Mini-Interview with Rob Tillitz (RT)
[We’re talking about the 1960s-70s]
1. You were born on the Coastside? Where?
Rob Tillitz (RT) I was born, actually, in Oakland. We moved to Pescadero when I was in the third grade. Had Mrs. Strom as my first teacher. Moved to Half Moon Bay area, Montara, in my Sophomore year.
2. Pescadero must have been very isolated then. What was it like?
RT: We were especially isolated living up in Native Sons Park, a bumpy trail, rutted and rife with chukholes, muddy about half the school year. There was a wooden car bridge that washed out every fall, and didn’t get replaced until early summer. We didn’t have a jeep on the other side like neighbors did: Meant packing groceries a mile or so up the dirt track. Looking back, I think years sometimes went by that I did not leave the Pescadero Creek watershed. No reason to. For many it was that way. Grow your vegetables, buy what you need at Williamson’s Country Store or Norm’s Market, and that was that. The Grammer school showed movies on Friday nights….old ones! There was an occasional dance for adolesents, but the big thing was Chamarita. We lived for the Chamarita’s; the parade and auction, free beef, and giggling all the way down the hill-slide. Kids still do that, I believe.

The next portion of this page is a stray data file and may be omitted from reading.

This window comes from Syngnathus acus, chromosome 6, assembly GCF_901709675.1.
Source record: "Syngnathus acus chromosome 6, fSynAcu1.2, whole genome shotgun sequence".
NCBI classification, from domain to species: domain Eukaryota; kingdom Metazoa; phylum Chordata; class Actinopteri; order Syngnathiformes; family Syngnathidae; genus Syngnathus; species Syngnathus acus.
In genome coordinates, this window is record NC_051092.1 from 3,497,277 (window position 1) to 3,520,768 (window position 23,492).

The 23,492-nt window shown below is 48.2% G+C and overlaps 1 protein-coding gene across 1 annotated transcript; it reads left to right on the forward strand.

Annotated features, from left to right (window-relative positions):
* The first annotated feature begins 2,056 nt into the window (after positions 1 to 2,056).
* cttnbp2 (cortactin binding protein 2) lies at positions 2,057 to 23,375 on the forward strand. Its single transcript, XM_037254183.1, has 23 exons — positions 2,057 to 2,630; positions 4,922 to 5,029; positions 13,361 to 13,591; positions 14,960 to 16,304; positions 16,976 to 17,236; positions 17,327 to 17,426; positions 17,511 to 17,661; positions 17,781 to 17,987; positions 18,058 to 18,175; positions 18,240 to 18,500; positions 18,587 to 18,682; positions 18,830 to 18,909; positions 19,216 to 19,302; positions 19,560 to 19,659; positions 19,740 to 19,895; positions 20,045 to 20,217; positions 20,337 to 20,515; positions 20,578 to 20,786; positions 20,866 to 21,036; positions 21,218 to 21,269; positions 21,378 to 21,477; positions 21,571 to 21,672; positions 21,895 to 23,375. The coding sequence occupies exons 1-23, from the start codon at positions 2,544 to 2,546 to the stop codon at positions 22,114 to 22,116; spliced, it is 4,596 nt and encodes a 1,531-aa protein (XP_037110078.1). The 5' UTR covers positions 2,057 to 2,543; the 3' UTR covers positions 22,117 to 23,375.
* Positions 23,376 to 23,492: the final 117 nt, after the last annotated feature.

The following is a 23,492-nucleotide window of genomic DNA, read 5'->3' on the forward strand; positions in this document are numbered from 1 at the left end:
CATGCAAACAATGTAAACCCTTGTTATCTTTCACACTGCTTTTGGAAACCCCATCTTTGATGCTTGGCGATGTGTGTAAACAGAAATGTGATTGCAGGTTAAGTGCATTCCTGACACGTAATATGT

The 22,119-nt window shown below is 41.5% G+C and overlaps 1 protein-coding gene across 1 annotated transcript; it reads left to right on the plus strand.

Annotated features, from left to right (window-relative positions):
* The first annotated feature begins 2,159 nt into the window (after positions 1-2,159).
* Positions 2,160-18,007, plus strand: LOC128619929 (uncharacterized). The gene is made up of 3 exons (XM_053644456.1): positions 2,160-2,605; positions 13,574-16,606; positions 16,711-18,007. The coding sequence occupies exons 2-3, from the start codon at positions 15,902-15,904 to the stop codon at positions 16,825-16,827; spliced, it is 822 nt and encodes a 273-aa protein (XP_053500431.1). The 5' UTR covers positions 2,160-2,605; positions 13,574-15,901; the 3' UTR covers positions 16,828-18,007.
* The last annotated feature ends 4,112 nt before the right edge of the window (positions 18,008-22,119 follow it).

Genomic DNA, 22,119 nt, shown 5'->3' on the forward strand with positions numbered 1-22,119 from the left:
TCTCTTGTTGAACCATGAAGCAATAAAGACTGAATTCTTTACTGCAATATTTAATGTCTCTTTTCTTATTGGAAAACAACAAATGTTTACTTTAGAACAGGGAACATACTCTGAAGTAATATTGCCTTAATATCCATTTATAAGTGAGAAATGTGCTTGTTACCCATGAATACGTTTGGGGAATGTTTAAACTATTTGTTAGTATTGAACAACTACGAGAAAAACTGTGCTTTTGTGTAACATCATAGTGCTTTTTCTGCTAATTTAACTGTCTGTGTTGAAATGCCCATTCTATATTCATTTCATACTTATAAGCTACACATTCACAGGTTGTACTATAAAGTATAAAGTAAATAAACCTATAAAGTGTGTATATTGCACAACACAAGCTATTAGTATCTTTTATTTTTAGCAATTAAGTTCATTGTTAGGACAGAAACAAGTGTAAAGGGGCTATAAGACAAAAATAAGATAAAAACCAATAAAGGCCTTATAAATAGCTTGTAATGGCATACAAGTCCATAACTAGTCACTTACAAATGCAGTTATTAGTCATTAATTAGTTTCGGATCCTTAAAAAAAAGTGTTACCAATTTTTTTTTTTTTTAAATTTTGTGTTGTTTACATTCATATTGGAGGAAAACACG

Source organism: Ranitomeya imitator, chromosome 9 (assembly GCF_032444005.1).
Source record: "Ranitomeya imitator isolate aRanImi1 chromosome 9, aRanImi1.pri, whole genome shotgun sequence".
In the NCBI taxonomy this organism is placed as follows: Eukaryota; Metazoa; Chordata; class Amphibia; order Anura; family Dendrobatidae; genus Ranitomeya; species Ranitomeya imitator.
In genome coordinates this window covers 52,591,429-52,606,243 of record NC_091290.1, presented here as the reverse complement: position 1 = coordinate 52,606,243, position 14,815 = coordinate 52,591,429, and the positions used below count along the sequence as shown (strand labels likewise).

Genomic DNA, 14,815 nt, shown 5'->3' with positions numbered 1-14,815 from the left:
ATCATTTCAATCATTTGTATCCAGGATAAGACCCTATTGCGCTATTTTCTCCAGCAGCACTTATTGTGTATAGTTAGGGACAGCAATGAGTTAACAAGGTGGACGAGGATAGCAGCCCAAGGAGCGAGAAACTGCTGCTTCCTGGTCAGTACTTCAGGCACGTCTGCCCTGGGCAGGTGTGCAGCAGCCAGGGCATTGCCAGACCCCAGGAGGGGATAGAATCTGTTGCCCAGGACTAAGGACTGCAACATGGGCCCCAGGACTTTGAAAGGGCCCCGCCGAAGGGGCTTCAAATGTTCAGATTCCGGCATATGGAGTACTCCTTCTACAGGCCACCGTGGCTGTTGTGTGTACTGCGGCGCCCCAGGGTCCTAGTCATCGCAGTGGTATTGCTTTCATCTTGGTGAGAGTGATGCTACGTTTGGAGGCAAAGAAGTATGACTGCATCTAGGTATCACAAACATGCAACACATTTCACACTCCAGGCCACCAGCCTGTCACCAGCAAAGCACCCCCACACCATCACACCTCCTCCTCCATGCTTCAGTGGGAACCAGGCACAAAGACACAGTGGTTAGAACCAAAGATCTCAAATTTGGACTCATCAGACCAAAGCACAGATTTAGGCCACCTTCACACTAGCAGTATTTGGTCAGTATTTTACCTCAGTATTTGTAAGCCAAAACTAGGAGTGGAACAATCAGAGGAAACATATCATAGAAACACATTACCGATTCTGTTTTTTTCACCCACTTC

3. Did you often play at Pigeon Point?
RT: We did most of our playing in Pescadero Creek. But summers would go to the beach, or rock fishing various places between Horseshoe Rock and Pigeon Point. Times we went fishing around Pigeon Point, but getting right down underneath it was either not easy, or there was not a decent spot to fish there. I remember someone, a diver, talking about a ledge dropoff right in front of the light that is rich with abalones, but did not ever get to fish (nor play) there. Do remember hearing the fog horn some days. Though it was not a great distance, about 6 miles. Sound carries very well in the fog. Also remember finding a CB radio at the dump. It only recevied, and I hooked it up and was able to listen to the fishermen anchored at Pigeon and Ano Nuevo talking.
4. How did you first find out about Bootlegger’s Cove? Did locals say illegal booze was unloaded there during Prohibition?
It was common but whispered knowledge that many of the old-timers, mainly farmers, were able to make it through tough times because of Bootlegger’s Cove, and smuggling booze. There was one old guy, Al Adino, that everyone joked had to go dig up another coffee can when he ran out of hundred-dollar bills. Read my book…
5. What do you know of Ken Kesey?
RT: When I lived in Pescadero, Ken Kesey was up at the Cuckoo’s Nest. Did you know the place he lived was called that before he moved there? My parents looked at it before Kesey did, and that’s what the previous owners called it. But for awhile he took a green pup tent and mounted it on a wood platform, stuck a light with a long cord inside, and hoisted it high in one of the redwoods. It was eerie in the dark and ghostly trees, supernatural like a UFO or a specter.
[Note: Remember that Ken Kesey & the Pranksters made an as- of today-unseen movie at Ano Nuevo in the 1970s. Here’s the latest update, 12/10.2008 from Kelly Grami: “The Kesey collection here at UCLA is now protected in a state-of-the-art facility. We’ve also been fortunate to secure a grant to help preserve some of the material. This endeavor is currently in the planning stage and we expect it to be a long-term project due to the scope and condition of the collection.”]